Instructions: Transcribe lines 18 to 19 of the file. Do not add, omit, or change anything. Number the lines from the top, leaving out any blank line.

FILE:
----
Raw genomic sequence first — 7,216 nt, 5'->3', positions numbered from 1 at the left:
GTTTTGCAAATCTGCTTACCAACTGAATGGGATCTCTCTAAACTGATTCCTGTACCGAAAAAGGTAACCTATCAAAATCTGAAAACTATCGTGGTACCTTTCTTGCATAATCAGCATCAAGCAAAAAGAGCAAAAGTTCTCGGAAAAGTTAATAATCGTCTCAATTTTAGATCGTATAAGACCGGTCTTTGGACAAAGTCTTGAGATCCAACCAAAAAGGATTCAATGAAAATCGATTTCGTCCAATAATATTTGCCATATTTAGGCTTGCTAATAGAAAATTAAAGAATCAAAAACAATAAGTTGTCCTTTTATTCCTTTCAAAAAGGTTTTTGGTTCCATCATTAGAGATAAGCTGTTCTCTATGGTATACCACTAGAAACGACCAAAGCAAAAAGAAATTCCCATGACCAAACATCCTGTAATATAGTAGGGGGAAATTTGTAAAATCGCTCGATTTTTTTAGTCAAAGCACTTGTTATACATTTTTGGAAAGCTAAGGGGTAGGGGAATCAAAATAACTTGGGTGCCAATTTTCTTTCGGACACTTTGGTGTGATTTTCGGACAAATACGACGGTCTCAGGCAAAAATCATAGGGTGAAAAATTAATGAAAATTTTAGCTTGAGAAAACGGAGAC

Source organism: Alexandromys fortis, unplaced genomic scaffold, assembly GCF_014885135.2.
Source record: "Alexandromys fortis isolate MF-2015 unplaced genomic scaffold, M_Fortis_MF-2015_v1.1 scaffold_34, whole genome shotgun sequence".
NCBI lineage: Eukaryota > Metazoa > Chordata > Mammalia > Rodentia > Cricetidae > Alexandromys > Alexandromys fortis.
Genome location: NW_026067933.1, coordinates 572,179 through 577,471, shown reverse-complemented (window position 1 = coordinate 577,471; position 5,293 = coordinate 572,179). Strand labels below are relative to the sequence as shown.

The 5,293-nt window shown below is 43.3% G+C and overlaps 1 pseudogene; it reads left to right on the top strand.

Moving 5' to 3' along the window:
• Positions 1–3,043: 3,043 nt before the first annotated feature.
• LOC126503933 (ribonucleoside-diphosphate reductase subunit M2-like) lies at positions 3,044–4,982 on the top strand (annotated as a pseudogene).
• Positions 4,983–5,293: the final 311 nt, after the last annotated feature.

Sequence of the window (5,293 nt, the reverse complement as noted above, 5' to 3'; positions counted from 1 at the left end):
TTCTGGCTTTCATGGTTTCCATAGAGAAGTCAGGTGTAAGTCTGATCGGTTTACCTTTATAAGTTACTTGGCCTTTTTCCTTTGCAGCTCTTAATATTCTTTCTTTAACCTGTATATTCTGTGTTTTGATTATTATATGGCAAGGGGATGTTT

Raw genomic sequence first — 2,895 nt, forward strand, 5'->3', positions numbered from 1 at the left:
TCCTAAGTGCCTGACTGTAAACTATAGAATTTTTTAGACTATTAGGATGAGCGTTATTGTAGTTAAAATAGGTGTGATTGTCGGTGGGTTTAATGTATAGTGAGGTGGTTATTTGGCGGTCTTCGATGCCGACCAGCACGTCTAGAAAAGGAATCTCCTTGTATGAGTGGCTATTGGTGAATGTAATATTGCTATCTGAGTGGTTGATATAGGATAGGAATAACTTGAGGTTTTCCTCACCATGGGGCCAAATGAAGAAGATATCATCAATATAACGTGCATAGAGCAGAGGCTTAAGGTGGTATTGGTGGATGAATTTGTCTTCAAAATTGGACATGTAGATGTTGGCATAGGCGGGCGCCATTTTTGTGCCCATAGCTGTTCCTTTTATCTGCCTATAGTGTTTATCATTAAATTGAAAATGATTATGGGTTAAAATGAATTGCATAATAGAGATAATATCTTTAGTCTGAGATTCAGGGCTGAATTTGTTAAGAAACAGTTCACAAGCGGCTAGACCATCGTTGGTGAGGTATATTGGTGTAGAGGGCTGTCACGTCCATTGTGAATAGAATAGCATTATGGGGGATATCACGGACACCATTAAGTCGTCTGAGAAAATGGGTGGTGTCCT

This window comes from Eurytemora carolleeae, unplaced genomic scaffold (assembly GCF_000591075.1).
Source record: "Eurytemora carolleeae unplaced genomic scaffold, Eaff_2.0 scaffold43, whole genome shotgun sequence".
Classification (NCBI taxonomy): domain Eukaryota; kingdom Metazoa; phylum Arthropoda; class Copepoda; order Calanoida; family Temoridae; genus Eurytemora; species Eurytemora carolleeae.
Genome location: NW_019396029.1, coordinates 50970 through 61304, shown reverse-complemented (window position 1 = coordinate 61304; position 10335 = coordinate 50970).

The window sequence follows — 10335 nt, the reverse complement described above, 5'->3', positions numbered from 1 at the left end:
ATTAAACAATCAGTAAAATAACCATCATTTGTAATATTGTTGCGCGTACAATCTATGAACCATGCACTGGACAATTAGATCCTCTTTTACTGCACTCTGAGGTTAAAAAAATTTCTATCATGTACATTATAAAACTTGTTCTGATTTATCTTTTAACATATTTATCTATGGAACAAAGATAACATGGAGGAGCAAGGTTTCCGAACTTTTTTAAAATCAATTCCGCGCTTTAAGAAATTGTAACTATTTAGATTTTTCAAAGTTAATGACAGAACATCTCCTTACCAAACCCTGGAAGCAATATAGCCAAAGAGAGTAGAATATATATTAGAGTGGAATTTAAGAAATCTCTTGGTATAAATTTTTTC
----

Classification (NCBI taxonomy): domain Eukaryota; kingdom Metazoa; phylum Arthropoda; class Copepoda; order Calanoida; family Temoridae; genus Eurytemora; species Eurytemora carolleeae.
Genome location: NW_019396029.1, coordinates 50970 through 61304, shown reverse-complemented (window position 1 = coordinate 61304; position 10335 = coordinate 50970).